With new and innovative social media platforms taking over the internet, forums and message boards seem to have taken the backstage. However, forum platforms are still thriving, although they now cater to a smaller crowd than before. With the right approach, they could also serve as a valuable source of data for your social intelligence projects. In this post, we take a look at five reasons why.
1: Forum Posts Don’t Disappear after 24 Hours
With the ability to create in-the-moment posts that disappear after 24 hours, stories have become a highly appealing way to share content among both brands and consumers. This, however, puts your social listening efforts at a disadvantage because you can no longer track story posts after they disappear.
Forum posts, on the other hand, don’t have an expiration date. They stay permanently in the message board or forum unless the user/moderator deletes them. This makes them highly traceable and therefore, can make a valuable contribution to your social listening efforts.
On top of this, they’re also visible in Google search results. This enables us to understand what kind of results people are exposed to when they search for certain topics.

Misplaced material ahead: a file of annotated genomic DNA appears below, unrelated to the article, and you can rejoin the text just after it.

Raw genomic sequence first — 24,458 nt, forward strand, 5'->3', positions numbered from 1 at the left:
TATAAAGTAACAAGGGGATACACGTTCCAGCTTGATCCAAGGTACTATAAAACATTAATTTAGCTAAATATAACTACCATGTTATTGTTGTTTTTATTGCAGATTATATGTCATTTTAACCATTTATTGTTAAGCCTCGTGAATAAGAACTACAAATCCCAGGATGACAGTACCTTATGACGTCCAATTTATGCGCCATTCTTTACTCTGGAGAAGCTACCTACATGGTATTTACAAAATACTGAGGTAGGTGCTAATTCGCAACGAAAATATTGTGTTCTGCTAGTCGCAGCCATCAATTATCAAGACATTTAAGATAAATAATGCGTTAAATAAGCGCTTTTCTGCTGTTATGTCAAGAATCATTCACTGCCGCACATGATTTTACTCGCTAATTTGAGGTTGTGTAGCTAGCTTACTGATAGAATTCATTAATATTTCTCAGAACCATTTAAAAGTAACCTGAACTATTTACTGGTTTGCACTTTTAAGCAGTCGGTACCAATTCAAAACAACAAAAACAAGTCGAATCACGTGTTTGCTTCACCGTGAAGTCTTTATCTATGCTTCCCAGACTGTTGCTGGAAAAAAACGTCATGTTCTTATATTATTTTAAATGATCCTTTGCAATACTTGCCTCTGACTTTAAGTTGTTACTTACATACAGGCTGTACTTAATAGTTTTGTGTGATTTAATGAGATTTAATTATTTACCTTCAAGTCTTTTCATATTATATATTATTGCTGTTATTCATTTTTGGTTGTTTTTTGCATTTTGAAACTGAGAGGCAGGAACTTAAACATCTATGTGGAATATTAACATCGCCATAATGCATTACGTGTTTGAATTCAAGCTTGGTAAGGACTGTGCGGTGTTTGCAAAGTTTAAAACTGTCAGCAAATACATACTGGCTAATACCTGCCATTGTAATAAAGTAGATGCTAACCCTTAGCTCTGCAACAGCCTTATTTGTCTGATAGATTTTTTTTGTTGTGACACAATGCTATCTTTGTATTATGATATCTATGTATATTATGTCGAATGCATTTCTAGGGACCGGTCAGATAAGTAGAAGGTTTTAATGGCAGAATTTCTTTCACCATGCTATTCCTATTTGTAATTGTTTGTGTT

2: Anonymity drives authentic engagement
Social media offers people a channel to express themselves while connecting with others. But many social media users tend to create a persona that their followers might like instead of being their authentic selves. People are typically connected to families, colleagues, friends and other real-life acquaintances on platforms like Facebook and Instagram. This means they feel the need to hide behind their fabricated social media personas, especially when engaging on topics that are considered private, controversial, sensitive or even taboo.
On the contrary, forums offer people a chance to anonymously share their honest opinions and authentic experiences. This anonymity encourages them to speak freely while they might otherwise fear judgment, intimidation or ridicule. Moreover, anonymous discussion forums can become a safe space for people to share their thoughts in countries where restrictions are placed on the public debate of certain topics.